However, it does raise the question that, despite these modern conveniences, there may well be some damage done to the networks that I am a part of. First and foremost, to the relationships I have with the people that I do see, face-to-face every day. This will probably be mostly felt in my office, which really is a second-home. Despite the fact that I will most likely be in touch on a regular basis, and the fact that much of our interaction occurs by email or instant message, there will still be that missing propinquity (my new favourite word from Kadushin). We will no longer share the location-based awareness that is required for this type of connection.

For my part, this process will certainly remove many of the support networks that allow me to feel comfortable and safe. Even Kadushin agrees that “The apparently neat distinction between feeling safe and reaching out becomes muddled in modern society” (p. 58). Although that feeling of safety from the traditional networks is no longer there, there will certainly be a greater impetus to create new networks to provide that foundation. Perhaps this will propel me toward being a bit more outgoing, which doesn’t hurt in any regard. The overlay of new networks on top of the old will lead to additional changes. I think that the best scenario is one in which I am able to maintain my old networks, develop new networks and become one of those bridging connections I’ve been hearing so much about (p. 103).

It will be interesting to see how this plays out. Here’s the fauna who I will be working on incorporating into my new networks:

Anthony Cramp: Red Kangaroo

Anthony Cramp: Red Kangaroo (Flickr CC): http://flic.kr/p/3erMkk

Reference:

Kadushin, C. (2012). Understanding social networks : Theories, concepts, and findings. New York: Oxford University Press

Outsourcing Education by Importing Students

Ottawa Aims to Boost International Students from Six Priority Regionshttp://www.theglobeandmail.com/news/politics/ottawa-aims-to-boost-international-students-from-six-key-countries/article16344061/ – James Bradshaw

I appreciate that our institutions need to be desirable for international students. I appreciate that Canada and our institutions of higher learning need to remain competitive on the world stage. I can even accept that it’s worth spending a bit of money to do this. What boggles my mind is that less than a year ago, this was the headline:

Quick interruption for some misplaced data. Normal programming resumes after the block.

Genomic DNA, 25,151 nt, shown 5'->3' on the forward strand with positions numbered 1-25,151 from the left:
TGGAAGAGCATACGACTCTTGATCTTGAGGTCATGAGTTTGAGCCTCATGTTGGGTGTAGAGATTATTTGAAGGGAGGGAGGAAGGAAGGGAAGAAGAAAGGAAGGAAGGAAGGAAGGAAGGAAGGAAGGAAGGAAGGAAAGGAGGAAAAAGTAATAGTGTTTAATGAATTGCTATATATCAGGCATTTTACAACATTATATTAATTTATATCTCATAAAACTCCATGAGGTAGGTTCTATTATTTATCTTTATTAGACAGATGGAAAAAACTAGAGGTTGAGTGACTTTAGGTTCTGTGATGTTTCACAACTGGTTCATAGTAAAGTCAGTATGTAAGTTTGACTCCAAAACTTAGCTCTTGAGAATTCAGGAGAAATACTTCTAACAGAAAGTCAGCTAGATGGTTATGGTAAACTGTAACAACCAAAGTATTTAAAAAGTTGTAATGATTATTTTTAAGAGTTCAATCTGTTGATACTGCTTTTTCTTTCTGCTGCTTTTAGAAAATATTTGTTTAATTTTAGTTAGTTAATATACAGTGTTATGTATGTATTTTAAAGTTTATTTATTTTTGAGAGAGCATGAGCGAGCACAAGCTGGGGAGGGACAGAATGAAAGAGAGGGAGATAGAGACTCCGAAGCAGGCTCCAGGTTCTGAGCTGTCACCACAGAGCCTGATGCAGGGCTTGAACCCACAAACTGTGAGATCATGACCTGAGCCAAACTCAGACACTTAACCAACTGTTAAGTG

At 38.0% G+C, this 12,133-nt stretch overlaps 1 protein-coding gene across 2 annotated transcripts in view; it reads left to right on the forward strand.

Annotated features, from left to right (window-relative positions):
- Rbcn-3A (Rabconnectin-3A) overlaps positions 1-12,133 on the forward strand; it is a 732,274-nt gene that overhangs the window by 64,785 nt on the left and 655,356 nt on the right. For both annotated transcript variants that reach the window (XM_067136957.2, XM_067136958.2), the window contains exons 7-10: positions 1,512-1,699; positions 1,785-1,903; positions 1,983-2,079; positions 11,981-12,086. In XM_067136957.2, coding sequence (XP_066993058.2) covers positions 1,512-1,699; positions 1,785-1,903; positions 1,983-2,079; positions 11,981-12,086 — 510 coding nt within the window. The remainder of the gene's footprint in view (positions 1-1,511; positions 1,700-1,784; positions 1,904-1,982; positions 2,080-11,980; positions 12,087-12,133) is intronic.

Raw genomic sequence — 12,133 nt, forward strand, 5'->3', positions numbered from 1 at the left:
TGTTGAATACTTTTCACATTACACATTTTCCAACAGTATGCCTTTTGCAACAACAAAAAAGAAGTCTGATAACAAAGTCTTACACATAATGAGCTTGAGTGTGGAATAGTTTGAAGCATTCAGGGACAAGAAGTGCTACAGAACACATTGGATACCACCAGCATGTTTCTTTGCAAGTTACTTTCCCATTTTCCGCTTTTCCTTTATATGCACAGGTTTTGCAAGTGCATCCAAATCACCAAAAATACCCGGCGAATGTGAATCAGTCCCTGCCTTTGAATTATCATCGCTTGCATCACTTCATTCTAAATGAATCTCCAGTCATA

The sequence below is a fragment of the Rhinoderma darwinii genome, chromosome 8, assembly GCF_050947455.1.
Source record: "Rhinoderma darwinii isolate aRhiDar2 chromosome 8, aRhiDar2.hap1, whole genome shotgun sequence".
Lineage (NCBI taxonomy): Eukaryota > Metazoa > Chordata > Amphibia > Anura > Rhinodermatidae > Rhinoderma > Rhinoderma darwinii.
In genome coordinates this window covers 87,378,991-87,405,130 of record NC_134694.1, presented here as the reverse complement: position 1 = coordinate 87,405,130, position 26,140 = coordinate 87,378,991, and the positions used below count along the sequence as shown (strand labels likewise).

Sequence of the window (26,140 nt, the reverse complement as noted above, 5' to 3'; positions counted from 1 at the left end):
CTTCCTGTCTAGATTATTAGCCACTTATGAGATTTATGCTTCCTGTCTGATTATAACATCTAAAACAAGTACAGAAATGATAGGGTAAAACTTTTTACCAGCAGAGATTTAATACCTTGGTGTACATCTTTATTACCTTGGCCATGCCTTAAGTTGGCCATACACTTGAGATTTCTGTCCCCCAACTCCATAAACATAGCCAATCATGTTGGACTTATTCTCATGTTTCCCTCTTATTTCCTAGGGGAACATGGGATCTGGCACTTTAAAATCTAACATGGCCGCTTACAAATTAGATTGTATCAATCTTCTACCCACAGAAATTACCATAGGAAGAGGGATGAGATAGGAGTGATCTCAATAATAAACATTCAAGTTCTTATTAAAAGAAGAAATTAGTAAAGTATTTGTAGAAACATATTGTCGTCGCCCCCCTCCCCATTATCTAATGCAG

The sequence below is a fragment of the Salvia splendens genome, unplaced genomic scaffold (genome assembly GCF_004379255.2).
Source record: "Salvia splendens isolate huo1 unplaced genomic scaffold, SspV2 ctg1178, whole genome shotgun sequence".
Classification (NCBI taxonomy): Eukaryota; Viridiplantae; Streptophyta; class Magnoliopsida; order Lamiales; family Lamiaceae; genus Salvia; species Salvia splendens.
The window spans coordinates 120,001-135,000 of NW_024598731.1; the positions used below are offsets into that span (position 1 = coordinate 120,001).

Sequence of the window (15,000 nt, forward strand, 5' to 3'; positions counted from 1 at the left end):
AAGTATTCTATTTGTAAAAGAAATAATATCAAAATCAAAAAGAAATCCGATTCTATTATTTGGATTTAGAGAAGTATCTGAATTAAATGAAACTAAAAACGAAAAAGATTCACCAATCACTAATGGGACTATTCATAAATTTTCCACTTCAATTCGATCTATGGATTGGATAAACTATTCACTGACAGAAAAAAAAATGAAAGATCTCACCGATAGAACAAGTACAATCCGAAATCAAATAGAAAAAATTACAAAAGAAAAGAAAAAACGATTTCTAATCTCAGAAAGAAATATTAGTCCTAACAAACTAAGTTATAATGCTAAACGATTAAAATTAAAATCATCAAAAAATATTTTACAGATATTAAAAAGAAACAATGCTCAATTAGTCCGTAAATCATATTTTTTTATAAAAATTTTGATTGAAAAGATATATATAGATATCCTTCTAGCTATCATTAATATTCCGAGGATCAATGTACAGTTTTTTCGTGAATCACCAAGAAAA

Canadian Universities Feel the Squeeze of Spending Cuts: http://www.theglobeandmail.com/news/national/education/canadian-universities-feel-the-squeeze-of-spending-cuts/article9582355/ – also James Bradshaw

Now, what type of learning environment are we going to be inviting these international students to participate in? Exactly how are we going to market our under-funded institutions to international students? I can’t help wonder if their strategy might be a bit backward, although I appreciate that the not-so-subtle intention is to help our under-funded institutions by having more international students paying several times the tuition fees of Canadian students.

I must note here that the government announcement today was Federal, while the operating grant cuts to institutions like the Uniersity of Alberta were provincial. However, both are directed at the same institutions.

I would hazard a guess that it would make more sense to market well-funded, high-quality education to international students. It also might not hurt to support Canadian students, who can then go out into the world with a first-class education and make a difference – and probably bring back some economic prosperity, to boot.

Perhaps I am business-challenged. When I hear that the government “will spend $5 million annually on education marketing abroad,” I wonder what that kind of funding that would have meant for Canadian students. I also wonder how beneficial that funding would have been if put back into our research institutions. I think it would be wonderful marketing, and a pretty good PR move, for the government to fund world-class research in Canada. A breakthrough in any number of fields provides it’s own kind of marketing, probably international in these days of instant communication, and leads not only to increased recognition, but could also ripple outward far more easily than a poster on a bus in one of the six specific regions the government is targeting.

Just a few thoughts…

Blank Page

I’m not sure why, but apparently I can’t handle having a blank page just sitting there, waiting for something to be added to it. Something new I’ve learned as I move into the blogosphere – I’m sure it won’t be the last!